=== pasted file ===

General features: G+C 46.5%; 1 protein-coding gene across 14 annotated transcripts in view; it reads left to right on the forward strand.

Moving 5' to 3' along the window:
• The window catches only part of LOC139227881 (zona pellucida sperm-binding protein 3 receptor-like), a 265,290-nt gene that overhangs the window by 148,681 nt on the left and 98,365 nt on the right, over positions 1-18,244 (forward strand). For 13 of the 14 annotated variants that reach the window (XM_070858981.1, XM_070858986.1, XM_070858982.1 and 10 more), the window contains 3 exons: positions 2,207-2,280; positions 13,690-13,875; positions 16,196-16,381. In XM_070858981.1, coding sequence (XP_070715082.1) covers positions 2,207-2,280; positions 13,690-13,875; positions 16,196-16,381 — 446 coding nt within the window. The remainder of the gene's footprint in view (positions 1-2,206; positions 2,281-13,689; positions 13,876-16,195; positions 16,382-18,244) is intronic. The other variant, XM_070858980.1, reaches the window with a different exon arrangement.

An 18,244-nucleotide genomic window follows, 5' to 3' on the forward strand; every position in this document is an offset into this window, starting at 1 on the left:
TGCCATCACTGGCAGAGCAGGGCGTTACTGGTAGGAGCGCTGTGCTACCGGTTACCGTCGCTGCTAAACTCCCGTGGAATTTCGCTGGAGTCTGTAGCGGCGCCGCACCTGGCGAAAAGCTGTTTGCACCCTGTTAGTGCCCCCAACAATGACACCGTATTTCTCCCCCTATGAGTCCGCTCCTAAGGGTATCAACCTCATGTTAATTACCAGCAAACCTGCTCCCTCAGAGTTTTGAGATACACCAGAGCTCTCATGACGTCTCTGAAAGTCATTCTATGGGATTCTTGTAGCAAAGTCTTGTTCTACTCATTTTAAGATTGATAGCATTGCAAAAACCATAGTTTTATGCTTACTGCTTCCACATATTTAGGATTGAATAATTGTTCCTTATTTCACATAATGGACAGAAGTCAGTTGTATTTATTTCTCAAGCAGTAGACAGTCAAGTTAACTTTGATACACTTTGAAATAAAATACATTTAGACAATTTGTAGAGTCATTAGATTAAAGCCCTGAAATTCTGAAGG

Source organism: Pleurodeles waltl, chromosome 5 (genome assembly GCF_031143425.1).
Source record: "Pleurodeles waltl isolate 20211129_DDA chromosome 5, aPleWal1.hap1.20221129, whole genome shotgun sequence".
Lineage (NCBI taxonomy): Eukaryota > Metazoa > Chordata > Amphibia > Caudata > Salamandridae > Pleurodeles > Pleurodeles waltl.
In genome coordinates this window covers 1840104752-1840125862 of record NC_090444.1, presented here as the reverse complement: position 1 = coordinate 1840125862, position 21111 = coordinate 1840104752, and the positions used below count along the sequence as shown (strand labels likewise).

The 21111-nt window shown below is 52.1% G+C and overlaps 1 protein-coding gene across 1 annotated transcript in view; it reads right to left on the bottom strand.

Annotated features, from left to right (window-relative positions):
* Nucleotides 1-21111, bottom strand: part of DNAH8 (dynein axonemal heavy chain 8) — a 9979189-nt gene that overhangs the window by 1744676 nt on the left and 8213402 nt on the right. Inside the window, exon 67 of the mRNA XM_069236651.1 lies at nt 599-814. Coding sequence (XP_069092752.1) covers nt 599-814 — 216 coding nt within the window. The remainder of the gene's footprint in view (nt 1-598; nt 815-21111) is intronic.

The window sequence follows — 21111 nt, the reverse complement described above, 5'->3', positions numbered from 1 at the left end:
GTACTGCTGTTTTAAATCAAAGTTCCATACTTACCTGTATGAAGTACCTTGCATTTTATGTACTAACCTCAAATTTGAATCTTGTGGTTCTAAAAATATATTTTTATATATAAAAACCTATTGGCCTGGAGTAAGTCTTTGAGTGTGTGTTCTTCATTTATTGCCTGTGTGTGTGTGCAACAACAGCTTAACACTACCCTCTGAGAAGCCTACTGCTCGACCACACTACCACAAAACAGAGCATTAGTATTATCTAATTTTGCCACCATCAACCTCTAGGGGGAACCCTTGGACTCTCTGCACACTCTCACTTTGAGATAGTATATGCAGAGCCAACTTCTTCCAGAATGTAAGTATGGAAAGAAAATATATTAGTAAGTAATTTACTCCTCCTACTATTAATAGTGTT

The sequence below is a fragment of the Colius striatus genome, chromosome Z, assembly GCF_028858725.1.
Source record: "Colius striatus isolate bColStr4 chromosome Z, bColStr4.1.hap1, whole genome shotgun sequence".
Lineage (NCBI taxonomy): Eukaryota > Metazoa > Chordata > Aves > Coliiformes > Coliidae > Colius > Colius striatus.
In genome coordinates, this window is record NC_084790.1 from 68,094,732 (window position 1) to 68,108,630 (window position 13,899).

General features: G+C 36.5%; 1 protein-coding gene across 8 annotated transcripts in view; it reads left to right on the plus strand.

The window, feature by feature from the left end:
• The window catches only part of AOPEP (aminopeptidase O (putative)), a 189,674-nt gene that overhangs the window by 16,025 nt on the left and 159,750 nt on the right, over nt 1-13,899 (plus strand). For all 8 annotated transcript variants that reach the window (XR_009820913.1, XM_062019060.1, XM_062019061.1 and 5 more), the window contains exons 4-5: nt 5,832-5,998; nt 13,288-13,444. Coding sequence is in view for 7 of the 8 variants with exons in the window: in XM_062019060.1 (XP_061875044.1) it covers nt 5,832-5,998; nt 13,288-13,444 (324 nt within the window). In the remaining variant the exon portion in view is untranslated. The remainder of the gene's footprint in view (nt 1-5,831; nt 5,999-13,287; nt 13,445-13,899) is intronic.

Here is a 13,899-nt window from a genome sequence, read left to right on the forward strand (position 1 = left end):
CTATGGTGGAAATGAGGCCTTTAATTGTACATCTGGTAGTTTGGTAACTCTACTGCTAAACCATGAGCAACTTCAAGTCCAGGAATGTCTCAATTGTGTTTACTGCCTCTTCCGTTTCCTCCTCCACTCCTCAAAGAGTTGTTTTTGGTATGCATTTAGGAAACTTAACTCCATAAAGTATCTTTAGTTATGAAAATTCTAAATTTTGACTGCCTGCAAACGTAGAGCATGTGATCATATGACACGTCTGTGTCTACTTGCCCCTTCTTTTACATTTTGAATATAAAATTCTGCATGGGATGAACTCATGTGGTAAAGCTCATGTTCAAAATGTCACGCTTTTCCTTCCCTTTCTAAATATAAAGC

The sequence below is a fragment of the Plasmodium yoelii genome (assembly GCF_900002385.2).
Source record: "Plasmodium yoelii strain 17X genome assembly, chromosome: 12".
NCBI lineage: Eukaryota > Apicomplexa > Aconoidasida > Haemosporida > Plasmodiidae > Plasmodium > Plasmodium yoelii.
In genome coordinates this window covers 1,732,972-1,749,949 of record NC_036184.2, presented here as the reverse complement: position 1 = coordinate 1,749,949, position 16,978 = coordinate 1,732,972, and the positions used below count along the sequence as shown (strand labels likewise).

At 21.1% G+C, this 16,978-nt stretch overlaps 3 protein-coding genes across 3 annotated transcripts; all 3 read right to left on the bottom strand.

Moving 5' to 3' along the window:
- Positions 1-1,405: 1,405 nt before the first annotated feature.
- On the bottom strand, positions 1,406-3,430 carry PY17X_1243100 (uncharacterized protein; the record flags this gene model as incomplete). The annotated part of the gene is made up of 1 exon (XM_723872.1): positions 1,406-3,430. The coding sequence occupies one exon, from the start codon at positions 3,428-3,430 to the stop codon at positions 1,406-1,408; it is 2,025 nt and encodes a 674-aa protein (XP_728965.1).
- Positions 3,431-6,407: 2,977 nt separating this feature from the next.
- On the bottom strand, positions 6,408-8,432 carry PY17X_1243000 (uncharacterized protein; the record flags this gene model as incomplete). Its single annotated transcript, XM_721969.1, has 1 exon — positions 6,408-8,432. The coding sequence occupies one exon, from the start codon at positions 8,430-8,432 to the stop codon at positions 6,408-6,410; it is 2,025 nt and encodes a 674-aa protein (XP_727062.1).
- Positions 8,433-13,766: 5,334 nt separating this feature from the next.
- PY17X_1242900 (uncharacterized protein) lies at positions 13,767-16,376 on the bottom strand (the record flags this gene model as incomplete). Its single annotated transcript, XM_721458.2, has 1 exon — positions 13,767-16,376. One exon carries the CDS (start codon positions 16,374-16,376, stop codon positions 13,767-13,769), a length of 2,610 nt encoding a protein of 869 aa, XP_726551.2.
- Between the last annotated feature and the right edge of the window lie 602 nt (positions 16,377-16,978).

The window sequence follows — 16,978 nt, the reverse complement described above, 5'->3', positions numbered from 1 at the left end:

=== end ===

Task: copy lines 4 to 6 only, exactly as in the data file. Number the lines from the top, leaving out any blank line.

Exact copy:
An 18,244-nucleotide genomic window follows, 5' to 3' on the forward strand; every position in this document is an offset into this window, starting at 1 on the left:
TGCCATCACTGGCAGAGCAGGGCGTTACTGGTAGGAGCGCTGTGCTACCGGTTACCGTCGCTGCTAAACTCCCGTGGAATTTCGCTGGAGTCTGTAGCGGCGCCGCACCTGGCGAAAAGCTGTTTGCACCCTGTTAGTGCCCCCAACAATGACACCGTATTTCTCCCCCTATGAGTCCGCTCCTAAGGGTATCAACCTCATGTTAATTACCAGCAAACCTGCTCCCTCAGAGTTTTGAGATACACCAGAGCTCTCATGACGTCTCTGAAAGTCATTCTATGGGATTCTTGTAGCAAAGTCTTGTTCTACTCATTTTAAGATTGATAGCATTGCAAAAACCATAGTTTTATGCTTACTGCTTCCACATATTTAGGATTGAATAATTGTTCCTTATTTCACATAATGGACAGAAGTCAGTTGTATTTATTTCTCAAGCAGTAGACAGTCAAGTTAACTTTGATACACTTTGAAATAAAATACATTTAGACAATTTGTAGAGTCATTAGATTAAAGCCCTGAAATTCTGAAGG

Source organism: Pleurodeles waltl, chromosome 5 (genome assembly GCF_031143425.1).